• NY State Senate: Businessman Adam Haber, who unsuccessfully sought the Democratic nomination for Nassau County Executive last year against Tom Suozzi, announced on Thursday that he'll run against sophomore GOP state Sen. Jack Martins in the 7th District. Haber represents another good get for Long Island Democrats, who are challenging a number of different Republicans. Like most of the seats in the area, the Martins' went for Obama, by a 54-45 margin. What's more, Martins squeezed by with a narrow 52-48 win against an unheralded opponent in 2012, and Haber can self-fund.
• Census: The Census Bureau came out with a new slew of metro-area and county-level population data on Thursday; not surprisingly, the nation has hit another new high in terms of the percentage of people living in metropolitan areas rather than rural areas (up to 85.4 percent of the population, in 2013), with 1 in 3 Americans living in one of the nation's 10 largest metros. In 2013, the nation's metro regions gained 2.3 million people, while the rest of the country actually lost a net 27,000. That's good news on the long-term political front for Democrats, with urban living increasingly correlated with voting for the blue team.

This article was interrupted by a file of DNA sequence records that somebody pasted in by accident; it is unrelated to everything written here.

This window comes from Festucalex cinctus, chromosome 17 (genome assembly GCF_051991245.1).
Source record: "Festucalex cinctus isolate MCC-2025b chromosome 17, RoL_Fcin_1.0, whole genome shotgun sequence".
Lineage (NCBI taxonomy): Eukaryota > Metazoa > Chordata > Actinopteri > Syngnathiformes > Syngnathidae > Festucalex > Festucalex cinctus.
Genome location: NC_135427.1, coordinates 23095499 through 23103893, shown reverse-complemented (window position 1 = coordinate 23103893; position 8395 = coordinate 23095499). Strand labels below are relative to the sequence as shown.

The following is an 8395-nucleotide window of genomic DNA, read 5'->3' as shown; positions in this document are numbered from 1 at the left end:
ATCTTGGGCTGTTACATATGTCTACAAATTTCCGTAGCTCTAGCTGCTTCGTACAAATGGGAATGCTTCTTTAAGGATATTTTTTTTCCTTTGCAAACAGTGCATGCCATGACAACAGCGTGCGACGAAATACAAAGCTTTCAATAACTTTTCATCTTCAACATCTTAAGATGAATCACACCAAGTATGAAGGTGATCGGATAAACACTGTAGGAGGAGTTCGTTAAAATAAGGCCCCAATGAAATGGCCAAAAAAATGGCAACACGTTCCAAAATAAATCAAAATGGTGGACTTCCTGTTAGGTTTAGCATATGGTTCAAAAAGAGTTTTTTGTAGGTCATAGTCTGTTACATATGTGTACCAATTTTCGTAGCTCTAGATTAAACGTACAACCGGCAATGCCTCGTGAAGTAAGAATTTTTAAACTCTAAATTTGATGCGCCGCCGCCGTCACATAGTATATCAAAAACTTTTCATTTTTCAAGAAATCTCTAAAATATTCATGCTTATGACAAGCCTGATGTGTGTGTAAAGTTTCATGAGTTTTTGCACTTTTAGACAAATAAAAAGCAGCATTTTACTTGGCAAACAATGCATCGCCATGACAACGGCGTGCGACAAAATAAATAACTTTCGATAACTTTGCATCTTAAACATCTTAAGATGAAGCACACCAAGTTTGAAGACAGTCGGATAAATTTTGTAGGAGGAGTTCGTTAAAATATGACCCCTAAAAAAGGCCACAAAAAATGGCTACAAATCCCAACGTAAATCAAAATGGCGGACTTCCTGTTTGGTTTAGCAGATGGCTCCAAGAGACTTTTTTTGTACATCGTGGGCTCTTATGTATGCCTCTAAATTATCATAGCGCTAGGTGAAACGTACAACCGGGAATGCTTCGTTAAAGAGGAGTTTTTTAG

Also of note, the nation's most populous county, Los Angeles County, became the first to ever clear the 10 million mark in 2013. Only two of the nation's 50 most populous counties lost population during 2013: Wayne County, Michigan, and Cuyahoga County, Ohio (Detroit and Cleveland, in other words). And Bloomberg's Greg Giroux has a great observation about this, pointing to what some would say is the fundamentally undemocratic nature of the Senate, and how that's especially on display when the Class II seats are up, as they are this year:
Putting it another way, Los Angeles County's population also is greater than the combined populations of six states holding consequential Senate elections in November.(David Jarman)
The total population of South Dakota and West Virginia, where retiring Democrats probably will be replaced by Republicans, along with Alaska, Arkansas, Montana, and New Hampshire, where Democratic senators face serious Republican challengers, is about 8.7 million.